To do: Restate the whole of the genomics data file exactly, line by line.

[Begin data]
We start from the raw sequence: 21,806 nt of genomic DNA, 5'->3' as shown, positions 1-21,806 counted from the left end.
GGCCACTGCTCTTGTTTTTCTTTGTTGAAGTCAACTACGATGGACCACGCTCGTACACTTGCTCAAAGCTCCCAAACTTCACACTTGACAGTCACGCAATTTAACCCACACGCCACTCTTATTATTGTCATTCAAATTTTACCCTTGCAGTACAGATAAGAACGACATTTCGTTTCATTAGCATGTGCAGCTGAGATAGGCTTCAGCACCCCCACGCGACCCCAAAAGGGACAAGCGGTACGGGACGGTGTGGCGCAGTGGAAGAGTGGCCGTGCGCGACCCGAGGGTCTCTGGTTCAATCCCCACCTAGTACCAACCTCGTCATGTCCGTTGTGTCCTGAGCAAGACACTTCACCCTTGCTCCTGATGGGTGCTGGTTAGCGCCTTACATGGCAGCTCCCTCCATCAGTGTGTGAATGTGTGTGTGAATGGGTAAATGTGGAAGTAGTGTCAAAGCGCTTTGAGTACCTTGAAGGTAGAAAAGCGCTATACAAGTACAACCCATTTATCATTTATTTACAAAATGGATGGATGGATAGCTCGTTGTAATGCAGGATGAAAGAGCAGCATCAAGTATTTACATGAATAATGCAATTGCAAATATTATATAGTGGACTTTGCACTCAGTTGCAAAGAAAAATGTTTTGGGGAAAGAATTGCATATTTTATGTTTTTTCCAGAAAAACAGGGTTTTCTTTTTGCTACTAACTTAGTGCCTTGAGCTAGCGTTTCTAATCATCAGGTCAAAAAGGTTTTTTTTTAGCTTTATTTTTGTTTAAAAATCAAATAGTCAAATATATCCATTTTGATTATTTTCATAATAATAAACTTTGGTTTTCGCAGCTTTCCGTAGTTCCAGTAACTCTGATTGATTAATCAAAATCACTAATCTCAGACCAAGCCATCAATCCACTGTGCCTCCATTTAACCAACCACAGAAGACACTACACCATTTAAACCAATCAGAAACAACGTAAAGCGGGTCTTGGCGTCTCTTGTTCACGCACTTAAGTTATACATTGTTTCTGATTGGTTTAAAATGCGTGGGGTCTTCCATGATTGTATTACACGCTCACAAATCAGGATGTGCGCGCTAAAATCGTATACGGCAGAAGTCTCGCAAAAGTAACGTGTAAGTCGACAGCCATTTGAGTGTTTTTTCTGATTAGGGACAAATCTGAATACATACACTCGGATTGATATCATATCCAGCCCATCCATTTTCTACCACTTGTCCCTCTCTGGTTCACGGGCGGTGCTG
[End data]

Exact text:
We start from the raw sequence: 21,806 nt of genomic DNA, 5'->3' as shown, positions 1-21,806 counted from the left end.
GGCCACTGCTCTTGTTTTTCTTTGTTGAAGTCAACTACGATGGACCACGCTCGTACACTTGCTCAAAGCTCCCAAACTTCACACTTGACAGTCACGCAATTTAACCCACACGCCACTCTTATTATTGTCATTCAAATTTTACCCTTGCAGTACAGATAAGAACGACATTTCGTTTCATTAGCATGTGCAGCTGAGATAGGCTTCAGCACCCCCACGCGACCCCAAAAGGGACAAGCGGTACGGGACGGTGTGGCGCAGTGGAAGAGTGGCCGTGCGCGACCCGAGGGTCTCTGGTTCAATCCCCACCTAGTACCAACCTCGTCATGTCCGTTGTGTCCTGAGCAAGACACTTCACCCTTGCTCCTGATGGGTGCTGGTTAGCGCCTTACATGGCAGCTCCCTCCATCAGTGTGTGAATGTGTGTGTGAATGGGTAAATGTGGAAGTAGTGTCAAAGCGCTTTGAGTACCTTGAAGGTAGAAAAGCGCTATACAAGTACAACCCATTTATCATTTATTTACAAAATGGATGGATGGATAGCTCGTTGTAATGCAGGATGAAAGAGCAGCATCAAGTATTTACATGAATAATGCAATTGCAAATATTATATAGTGGACTTTGCACTCAGTTGCAAAGAAAAATGTTTTGGGGAAAGAATTGCATATTTTATGTTTTTTCCAGAAAAACAGGGTTTTCTTTTTGCTACTAACTTAGTGCCTTGAGCTAGCGTTTCTAATCATCAGGTCAAAAAGGTTTTTTTTTAGCTTTATTTTTGTTTAAAAATCAAATAGTCAAATATATCCATTTTGATTATTTTCATAATAATAAACTTTGGTTTTCGCAGCTTTCCGTAGTTCCAGTAACTCTGATTGATTAATCAAAATCACTAATCTCAGACCAAGCCATCAATCCACTGTGCCTCCATTTAACCAACCACAGAAGACACTACACCATTTAAACCAATCAGAAACAACGTAAAGCGGGTCTTGGCGTCTCTTGTTCACGCACTTAAGTTATACATTGTTTCTGATTGGTTTAAAATGCGTGGGGTCTTCCATGATTGTATTACACGCTCACAAATCAGGATGTGCGCGCTAAAATCGTATACGGCAGAAGTCTCGCAAAAGTAACGTGTAAGTCGACAGCCATTTGAGTGTTTTTTCTGATTAGGGACAAATCTGAATACATACACTCGGATTGATATCATATCCAGCCCATCCATTTTCTACCACTTGTCCCTCTCTGGTTCACGGGCGGTGCTG